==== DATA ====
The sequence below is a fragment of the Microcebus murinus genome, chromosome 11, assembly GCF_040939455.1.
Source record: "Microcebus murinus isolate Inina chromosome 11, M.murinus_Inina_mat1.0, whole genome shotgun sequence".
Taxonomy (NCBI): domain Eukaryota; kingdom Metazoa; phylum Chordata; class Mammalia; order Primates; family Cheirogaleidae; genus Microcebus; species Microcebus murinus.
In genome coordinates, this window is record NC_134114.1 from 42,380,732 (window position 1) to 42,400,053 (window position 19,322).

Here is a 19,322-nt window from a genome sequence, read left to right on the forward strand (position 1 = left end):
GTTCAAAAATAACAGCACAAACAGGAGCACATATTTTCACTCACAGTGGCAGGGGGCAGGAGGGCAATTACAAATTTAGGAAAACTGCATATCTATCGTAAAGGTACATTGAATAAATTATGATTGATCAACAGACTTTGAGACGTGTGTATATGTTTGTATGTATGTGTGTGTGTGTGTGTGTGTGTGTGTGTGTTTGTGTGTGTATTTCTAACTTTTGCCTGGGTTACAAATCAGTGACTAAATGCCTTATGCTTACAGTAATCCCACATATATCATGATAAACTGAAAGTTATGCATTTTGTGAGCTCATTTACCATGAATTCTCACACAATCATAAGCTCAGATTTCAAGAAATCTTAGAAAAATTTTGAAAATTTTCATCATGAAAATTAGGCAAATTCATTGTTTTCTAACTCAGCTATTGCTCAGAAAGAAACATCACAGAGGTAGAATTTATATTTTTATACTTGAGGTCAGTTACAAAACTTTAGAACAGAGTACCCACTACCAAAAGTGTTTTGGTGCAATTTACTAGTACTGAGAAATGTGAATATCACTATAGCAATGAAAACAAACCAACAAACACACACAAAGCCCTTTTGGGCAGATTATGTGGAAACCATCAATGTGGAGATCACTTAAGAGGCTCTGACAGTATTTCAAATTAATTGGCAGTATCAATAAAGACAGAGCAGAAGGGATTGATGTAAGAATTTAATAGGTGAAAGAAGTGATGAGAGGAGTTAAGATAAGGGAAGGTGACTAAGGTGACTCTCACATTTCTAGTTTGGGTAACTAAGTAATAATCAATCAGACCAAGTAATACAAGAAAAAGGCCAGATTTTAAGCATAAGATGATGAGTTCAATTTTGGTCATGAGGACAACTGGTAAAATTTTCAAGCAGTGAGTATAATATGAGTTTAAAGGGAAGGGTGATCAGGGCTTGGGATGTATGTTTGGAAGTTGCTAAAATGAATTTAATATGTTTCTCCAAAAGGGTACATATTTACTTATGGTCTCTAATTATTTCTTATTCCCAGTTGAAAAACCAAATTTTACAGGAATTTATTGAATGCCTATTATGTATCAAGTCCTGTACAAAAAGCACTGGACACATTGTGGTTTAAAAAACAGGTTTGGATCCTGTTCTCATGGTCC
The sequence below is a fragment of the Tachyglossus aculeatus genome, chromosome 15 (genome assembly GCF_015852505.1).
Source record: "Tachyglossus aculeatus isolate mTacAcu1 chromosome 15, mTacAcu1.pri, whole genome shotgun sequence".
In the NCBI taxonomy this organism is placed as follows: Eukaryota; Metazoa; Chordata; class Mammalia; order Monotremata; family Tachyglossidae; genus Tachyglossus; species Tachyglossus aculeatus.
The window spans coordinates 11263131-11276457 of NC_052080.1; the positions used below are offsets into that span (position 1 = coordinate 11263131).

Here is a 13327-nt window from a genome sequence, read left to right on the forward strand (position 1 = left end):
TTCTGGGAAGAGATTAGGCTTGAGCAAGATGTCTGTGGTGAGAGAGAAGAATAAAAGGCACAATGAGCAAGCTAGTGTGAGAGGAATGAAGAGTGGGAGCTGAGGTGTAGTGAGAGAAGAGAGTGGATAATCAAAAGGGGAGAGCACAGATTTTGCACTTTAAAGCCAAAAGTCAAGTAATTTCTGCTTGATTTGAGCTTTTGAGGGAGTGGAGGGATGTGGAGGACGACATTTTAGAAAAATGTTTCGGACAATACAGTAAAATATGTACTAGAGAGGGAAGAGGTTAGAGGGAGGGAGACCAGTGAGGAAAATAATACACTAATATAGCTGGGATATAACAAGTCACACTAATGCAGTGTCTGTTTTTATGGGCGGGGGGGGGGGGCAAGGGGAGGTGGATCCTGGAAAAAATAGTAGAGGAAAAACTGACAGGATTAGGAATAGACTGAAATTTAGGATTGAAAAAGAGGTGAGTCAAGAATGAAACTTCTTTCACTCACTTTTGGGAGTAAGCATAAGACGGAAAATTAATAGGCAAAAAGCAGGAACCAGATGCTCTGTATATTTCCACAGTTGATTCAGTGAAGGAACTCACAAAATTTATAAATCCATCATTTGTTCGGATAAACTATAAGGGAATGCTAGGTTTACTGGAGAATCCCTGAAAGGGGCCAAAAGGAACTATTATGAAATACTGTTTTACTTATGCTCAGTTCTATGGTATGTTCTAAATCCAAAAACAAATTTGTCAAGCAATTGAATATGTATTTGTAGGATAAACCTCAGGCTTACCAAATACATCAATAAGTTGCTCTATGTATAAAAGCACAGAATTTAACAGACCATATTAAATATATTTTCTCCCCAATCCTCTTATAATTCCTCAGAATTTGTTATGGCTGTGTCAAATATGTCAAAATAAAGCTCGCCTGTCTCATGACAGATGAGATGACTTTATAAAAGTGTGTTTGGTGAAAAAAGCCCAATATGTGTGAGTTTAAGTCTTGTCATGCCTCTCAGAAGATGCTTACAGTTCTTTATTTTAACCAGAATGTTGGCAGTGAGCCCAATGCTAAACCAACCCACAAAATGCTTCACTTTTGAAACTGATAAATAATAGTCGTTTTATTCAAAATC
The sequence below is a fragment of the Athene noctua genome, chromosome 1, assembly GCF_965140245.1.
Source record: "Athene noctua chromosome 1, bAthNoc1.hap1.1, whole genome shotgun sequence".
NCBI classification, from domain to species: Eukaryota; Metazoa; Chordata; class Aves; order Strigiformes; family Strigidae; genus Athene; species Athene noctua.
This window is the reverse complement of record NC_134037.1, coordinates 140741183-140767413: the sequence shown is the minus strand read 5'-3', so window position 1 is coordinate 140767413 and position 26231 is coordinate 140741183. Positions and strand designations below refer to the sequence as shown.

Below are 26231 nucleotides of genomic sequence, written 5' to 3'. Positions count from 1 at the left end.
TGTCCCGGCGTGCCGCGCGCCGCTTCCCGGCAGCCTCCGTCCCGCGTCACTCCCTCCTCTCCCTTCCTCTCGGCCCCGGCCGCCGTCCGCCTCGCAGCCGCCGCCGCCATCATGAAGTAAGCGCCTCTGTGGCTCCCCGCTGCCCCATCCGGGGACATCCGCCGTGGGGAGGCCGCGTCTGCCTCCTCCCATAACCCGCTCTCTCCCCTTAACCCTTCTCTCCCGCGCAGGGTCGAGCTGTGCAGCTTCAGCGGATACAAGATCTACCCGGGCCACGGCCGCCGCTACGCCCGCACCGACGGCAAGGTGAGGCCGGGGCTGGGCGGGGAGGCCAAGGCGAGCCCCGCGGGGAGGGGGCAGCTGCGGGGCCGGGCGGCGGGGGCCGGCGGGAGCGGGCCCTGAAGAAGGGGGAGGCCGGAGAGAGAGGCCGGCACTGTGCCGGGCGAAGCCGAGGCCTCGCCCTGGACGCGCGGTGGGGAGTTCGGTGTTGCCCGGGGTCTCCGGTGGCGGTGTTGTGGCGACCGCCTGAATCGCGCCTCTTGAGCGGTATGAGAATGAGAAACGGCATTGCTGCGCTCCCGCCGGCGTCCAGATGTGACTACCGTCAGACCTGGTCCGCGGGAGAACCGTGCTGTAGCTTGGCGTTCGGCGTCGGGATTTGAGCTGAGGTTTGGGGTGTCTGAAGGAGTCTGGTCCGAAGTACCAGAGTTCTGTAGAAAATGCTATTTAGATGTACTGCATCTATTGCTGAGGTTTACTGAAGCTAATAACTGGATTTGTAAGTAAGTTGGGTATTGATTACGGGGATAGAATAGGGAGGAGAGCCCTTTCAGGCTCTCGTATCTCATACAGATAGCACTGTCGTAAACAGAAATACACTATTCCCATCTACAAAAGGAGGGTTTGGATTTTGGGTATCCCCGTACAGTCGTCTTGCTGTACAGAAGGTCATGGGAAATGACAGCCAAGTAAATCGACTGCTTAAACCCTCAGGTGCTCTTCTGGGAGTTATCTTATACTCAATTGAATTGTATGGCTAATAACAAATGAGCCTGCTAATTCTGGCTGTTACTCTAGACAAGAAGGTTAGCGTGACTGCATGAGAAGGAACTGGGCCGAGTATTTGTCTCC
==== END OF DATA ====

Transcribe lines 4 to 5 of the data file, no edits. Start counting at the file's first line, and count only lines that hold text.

In genome coordinates, this window is record NC_134114.1 from 42,380,732 (window position 1) to 42,400,053 (window position 19,322).

Here is a 19,322-nt window from a genome sequence, read left to right on the forward strand (position 1 = left end):